Earth  ID: 13089

Arctic Sea Ice Cover Is the Thinnest and Youngest It's Been in 60 Years

Working from a combination of satellite records and declassified submarine sonar data, NASA scientists have constructed a 60-year record of Arctic sea ice thickness. Right now, Arctic sea ice is the youngest and thinnest its been since we started keeping records. More than 70 percent of Arctic sea ice is now seasonal, which means it grows in the winter and melts in the summer, but doesn't last from year to year. This seasonal ice melts faster and breaks up easier, making it much more susceptible to wind and atmospheric conditions.
 

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Credits

Kathryn Mersmann (USRA): Lead Producer
Carol Rasmussen (NASA/JPL CalTech): Lead Writer
Ronald Kwok (NASA/JPL Caltech): Lead Scientist
Please give credit for this item to:
NASA's Goddard Space Flight Center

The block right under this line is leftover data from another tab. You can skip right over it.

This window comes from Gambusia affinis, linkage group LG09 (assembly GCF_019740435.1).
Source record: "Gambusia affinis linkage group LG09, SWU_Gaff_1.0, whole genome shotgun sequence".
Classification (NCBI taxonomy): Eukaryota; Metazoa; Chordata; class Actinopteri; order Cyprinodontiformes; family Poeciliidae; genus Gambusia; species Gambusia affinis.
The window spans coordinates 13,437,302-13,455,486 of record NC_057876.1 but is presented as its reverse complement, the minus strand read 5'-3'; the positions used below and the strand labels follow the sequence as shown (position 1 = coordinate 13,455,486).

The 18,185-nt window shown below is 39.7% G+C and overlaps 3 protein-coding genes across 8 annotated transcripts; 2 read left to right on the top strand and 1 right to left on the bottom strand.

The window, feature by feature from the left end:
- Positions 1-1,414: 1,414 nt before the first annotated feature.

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Keywords:
DLESE >> Cryology
SVS >> HDTV
SVS >> Sea Ice
GCMD >> Earth Science >> Cryosphere
GCMD >> Earth Science >> Cryosphere >> Sea Ice
GCMD >> Earth Science >> Cryosphere >> Sea Ice >> Sea Ice Age
NASA Science >> Earth
SVS >> Sea Ice Thickness

GCMD keywords can be found on the Internet with the following citation: Olsen, L.M., G. Major, K. Shein, J. Scialdone, S. Ritz, T. Stevens, M. Morahan, A. Aleman, R. Vogel, S. Leicester, H. Weir, M. Meaux, S. Grebas, C.Solomon, M. Holland, T. Northcutt, R. A. Restrepo, R. Bilodeau, 2013. NASA/Global Change Master Directory (GCMD) Earth Science Keywords. Version 8.0.0.0.0